The Ethics of what we eat
The authors have discovered the link between food choices and human health, animal suffering and environmental degradation could shock and challenge you. Contains essential information on ethical, but practical shopping and dining.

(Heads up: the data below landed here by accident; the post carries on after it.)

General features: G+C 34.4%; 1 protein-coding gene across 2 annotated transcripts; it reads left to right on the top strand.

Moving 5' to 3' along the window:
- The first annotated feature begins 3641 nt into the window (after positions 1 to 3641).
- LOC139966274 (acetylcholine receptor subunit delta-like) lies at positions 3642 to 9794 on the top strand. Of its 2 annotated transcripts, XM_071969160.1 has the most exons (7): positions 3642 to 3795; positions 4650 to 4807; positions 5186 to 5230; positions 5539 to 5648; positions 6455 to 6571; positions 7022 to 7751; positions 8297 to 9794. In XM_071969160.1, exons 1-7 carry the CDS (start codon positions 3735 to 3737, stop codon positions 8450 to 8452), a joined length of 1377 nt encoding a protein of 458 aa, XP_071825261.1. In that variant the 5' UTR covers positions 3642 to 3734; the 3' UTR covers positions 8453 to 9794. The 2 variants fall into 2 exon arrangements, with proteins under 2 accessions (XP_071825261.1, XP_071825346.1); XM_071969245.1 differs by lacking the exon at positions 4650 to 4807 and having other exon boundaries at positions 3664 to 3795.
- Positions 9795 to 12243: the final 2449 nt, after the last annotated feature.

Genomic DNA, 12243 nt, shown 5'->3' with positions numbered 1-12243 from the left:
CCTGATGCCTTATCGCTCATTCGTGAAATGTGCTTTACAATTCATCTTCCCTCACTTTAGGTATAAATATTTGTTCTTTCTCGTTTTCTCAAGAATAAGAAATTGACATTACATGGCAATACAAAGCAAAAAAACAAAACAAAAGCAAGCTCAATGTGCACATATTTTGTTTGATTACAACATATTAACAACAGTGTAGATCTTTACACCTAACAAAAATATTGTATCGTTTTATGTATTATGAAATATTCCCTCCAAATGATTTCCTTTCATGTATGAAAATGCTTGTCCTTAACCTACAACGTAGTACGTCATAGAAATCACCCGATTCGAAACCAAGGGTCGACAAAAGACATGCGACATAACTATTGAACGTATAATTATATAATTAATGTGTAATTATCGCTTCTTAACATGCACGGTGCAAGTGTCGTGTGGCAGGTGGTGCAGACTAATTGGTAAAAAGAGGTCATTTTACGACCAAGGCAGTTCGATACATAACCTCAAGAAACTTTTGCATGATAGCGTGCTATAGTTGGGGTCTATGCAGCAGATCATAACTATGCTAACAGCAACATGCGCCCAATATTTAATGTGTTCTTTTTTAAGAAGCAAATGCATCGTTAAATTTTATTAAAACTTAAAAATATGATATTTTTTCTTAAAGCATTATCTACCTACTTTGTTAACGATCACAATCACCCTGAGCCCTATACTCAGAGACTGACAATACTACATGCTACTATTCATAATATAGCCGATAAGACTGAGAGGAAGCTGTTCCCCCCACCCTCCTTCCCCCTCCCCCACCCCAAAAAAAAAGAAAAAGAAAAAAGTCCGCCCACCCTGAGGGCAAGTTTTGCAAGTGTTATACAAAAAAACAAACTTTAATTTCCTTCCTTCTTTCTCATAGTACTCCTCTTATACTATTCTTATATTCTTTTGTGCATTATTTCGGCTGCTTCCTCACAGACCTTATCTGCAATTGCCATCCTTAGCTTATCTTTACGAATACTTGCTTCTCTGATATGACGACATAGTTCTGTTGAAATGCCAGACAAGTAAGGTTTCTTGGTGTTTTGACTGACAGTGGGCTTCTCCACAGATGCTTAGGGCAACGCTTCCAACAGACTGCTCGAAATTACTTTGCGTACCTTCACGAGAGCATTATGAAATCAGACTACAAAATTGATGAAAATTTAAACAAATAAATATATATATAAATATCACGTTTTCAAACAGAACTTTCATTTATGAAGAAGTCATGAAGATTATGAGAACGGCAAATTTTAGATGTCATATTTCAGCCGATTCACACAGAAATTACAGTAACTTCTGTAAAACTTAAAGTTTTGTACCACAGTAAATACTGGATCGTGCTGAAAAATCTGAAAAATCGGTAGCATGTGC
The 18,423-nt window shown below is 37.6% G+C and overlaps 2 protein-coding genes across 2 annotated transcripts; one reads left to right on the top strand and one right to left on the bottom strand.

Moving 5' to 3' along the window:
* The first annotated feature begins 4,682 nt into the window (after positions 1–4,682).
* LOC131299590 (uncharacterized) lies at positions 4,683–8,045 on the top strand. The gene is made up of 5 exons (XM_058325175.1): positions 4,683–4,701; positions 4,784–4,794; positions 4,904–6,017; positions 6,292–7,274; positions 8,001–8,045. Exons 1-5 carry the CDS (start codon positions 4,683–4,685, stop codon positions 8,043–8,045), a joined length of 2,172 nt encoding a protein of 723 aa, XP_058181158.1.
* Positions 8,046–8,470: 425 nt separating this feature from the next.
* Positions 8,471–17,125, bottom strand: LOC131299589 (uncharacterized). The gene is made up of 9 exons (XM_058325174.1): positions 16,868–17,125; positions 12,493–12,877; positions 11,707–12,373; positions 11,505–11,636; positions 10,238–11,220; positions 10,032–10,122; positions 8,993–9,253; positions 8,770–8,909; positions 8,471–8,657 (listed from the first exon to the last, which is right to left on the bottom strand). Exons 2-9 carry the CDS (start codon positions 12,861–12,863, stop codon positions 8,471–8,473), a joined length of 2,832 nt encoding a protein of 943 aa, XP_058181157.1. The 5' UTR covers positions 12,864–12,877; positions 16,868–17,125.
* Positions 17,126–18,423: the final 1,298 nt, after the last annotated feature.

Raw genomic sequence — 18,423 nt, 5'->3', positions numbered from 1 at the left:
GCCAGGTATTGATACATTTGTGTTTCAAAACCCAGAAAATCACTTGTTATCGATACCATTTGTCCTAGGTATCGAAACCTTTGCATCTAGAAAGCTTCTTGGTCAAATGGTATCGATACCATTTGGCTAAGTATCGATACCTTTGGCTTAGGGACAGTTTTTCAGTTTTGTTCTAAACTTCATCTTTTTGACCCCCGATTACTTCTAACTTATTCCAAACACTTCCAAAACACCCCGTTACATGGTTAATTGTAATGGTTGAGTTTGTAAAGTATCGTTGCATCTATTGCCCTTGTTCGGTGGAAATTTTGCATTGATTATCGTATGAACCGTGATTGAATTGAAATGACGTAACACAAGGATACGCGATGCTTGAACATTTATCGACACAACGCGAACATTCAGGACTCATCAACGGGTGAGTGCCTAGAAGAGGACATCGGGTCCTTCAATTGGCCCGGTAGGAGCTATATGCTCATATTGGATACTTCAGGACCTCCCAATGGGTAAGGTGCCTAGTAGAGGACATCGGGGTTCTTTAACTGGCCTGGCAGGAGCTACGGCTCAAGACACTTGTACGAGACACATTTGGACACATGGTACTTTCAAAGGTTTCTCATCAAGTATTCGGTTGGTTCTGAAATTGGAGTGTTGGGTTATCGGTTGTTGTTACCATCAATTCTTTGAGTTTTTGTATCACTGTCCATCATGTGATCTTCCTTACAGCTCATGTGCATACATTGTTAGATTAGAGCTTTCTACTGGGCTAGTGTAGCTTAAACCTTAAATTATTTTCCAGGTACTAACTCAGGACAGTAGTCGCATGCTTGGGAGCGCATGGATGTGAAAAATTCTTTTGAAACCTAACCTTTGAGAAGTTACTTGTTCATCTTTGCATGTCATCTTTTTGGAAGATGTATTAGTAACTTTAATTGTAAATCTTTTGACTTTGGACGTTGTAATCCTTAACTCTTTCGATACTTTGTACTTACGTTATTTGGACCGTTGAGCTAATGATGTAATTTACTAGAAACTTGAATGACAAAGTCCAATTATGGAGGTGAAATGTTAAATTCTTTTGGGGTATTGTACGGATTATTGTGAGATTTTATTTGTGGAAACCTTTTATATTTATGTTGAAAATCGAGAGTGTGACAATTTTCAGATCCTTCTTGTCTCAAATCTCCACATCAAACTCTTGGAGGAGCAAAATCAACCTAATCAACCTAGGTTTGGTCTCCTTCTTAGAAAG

Have you ever taken the organic option in the fruit shop? Ever looked in a dumpster outside a supermarket? Visited a pig farm, or a chicken shed? We make decisions about food every day, but most of us won't ever look beyond the label. Perhaps we should. In The Ethics of What We Eat Peter Singer and Jim Mason take a standard meal enjoyed by three American families and trace the ingredients back through the production process to see what ethical issues arise. From turkeys specially bred to have massive breasts so they can no longer stand up, to chickens dropped alive into boiling water; from revelations of child and forced labour on coffee plantations, to the lack of policing of the term 'organic' and the reasons why buying Australian may not always be best. The authors raise questions about people's everyday food choices and challenge us to think before we buy. After all, we must eat. On what should conscientious consumers dine? And what is all this stuff doing to our health? What Singer and Mason discover about food choices and their links to human health, animal suffering and environmental degradation will shock and challenge you. Containing essential information on ethical but practical shopping and dining, The Ethics of What We Eat will forever change the way you look at food.